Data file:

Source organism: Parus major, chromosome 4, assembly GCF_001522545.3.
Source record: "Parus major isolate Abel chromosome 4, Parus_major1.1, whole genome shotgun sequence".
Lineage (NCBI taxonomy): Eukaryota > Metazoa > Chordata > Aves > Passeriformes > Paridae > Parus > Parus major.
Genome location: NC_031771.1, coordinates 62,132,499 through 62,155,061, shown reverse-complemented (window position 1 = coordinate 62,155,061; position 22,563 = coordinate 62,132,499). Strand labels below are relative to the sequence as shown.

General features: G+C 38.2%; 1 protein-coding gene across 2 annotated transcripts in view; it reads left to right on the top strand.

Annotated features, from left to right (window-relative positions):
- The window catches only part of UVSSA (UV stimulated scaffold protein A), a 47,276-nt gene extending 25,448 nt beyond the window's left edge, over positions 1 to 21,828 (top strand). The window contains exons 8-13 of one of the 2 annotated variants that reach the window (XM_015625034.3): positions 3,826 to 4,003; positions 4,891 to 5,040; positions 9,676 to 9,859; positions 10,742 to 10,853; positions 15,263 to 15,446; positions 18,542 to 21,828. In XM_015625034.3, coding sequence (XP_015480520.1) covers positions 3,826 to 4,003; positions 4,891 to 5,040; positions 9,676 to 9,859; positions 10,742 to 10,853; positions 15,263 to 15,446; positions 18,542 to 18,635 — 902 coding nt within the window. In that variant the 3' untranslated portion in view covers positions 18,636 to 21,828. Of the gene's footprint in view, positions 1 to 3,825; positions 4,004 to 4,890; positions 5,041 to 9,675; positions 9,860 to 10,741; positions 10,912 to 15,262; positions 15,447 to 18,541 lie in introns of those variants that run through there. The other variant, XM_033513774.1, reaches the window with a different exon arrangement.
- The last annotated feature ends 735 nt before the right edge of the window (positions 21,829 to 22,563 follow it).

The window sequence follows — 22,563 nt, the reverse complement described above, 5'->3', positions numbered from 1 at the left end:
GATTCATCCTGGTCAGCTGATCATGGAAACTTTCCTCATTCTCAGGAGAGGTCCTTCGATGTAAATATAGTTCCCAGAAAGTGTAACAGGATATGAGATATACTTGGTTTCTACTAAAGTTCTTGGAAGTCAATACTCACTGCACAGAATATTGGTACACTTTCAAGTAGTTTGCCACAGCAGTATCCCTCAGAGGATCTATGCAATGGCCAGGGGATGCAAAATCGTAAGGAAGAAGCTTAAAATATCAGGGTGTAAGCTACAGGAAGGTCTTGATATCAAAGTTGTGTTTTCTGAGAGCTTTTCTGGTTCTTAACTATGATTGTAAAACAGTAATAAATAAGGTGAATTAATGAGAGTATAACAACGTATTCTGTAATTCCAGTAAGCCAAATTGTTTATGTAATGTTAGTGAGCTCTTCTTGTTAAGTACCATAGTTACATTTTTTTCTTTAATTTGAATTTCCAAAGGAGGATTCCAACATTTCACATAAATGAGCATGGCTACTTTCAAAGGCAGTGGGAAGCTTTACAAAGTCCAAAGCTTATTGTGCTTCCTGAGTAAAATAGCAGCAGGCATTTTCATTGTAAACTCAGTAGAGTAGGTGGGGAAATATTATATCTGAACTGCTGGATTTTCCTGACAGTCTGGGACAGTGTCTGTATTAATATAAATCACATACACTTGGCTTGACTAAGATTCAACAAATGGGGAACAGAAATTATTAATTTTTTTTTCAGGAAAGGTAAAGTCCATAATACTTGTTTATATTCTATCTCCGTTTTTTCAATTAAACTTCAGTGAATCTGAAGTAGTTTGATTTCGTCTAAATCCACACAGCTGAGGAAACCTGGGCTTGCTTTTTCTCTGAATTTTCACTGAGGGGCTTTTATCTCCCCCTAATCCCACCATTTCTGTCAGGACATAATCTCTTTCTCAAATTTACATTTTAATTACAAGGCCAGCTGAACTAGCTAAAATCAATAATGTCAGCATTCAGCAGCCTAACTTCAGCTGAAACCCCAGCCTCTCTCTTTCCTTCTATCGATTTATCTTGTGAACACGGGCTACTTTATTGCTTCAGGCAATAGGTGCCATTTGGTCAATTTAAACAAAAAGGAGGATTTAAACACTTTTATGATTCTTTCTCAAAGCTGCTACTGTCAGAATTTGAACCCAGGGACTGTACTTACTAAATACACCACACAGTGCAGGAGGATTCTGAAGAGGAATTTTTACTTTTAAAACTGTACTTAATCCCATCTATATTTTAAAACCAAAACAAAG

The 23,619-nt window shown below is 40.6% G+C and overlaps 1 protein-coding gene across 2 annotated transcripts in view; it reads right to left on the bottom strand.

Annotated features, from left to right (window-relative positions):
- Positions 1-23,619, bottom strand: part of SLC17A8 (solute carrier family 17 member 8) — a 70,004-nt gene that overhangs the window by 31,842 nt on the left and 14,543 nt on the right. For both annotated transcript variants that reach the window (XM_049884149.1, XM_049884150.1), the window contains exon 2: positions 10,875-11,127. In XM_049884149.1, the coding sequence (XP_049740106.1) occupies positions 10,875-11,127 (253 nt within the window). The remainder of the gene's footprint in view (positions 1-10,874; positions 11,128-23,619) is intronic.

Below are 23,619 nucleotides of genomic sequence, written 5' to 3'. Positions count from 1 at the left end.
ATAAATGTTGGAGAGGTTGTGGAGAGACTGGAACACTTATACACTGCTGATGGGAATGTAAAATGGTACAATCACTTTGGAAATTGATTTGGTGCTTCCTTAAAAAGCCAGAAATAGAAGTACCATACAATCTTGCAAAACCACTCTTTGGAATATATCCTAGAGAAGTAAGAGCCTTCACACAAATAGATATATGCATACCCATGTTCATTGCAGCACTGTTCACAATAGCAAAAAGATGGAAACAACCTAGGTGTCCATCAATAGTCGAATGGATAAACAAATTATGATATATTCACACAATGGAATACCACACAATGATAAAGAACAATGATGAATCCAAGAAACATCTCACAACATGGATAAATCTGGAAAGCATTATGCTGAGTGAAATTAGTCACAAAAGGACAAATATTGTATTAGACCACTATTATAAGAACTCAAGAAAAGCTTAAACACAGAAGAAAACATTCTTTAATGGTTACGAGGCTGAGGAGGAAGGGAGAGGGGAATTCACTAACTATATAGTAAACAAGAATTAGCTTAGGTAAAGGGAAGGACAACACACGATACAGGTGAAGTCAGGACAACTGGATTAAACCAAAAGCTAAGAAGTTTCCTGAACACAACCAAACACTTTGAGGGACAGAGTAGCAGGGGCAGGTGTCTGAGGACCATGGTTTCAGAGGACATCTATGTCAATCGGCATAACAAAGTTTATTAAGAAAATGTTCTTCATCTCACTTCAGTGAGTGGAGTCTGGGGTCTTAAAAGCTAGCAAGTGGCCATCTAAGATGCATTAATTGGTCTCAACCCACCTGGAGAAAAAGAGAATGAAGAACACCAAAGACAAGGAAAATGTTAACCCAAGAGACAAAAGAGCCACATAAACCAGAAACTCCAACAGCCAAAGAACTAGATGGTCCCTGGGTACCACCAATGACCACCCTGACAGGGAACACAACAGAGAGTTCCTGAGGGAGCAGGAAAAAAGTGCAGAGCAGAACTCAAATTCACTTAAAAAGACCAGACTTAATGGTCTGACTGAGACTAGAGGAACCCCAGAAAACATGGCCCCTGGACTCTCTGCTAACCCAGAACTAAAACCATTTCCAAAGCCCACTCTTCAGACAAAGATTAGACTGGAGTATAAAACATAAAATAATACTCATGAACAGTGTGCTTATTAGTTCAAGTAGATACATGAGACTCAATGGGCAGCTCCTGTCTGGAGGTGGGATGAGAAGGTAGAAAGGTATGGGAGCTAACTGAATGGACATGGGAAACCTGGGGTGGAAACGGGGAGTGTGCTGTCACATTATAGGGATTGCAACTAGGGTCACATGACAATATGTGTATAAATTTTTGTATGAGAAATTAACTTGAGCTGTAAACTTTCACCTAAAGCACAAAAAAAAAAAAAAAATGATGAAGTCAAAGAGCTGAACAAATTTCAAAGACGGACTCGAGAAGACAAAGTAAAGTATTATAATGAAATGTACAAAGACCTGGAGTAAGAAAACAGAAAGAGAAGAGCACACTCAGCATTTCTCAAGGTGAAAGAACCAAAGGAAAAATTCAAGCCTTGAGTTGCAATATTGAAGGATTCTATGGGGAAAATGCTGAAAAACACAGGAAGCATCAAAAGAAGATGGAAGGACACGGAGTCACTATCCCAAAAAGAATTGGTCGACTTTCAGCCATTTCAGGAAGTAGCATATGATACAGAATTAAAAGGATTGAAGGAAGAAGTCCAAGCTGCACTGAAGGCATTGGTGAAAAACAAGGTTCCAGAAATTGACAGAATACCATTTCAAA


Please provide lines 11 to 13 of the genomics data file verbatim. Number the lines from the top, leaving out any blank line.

The 23,619-nt window shown below is 40.6% G+C and overlaps 1 protein-coding gene across 2 annotated transcripts in view; it reads right to left on the bottom strand.

Annotated features, from left to right (window-relative positions):
- Positions 1-23,619, bottom strand: part of SLC17A8 (solute carrier family 17 member 8) — a 70,004-nt gene that overhangs the window by 31,842 nt on the left and 14,543 nt on the right. For both annotated transcript variants that reach the window (XM_049884149.1, XM_049884150.1), the window contains exon 2: positions 10,875-11,127. In XM_049884149.1, the coding sequence (XP_049740106.1) occupies positions 10,875-11,127 (253 nt within the window). The remainder of the gene's footprint in view (positions 1-10,874; positions 11,128-23,619) is intronic.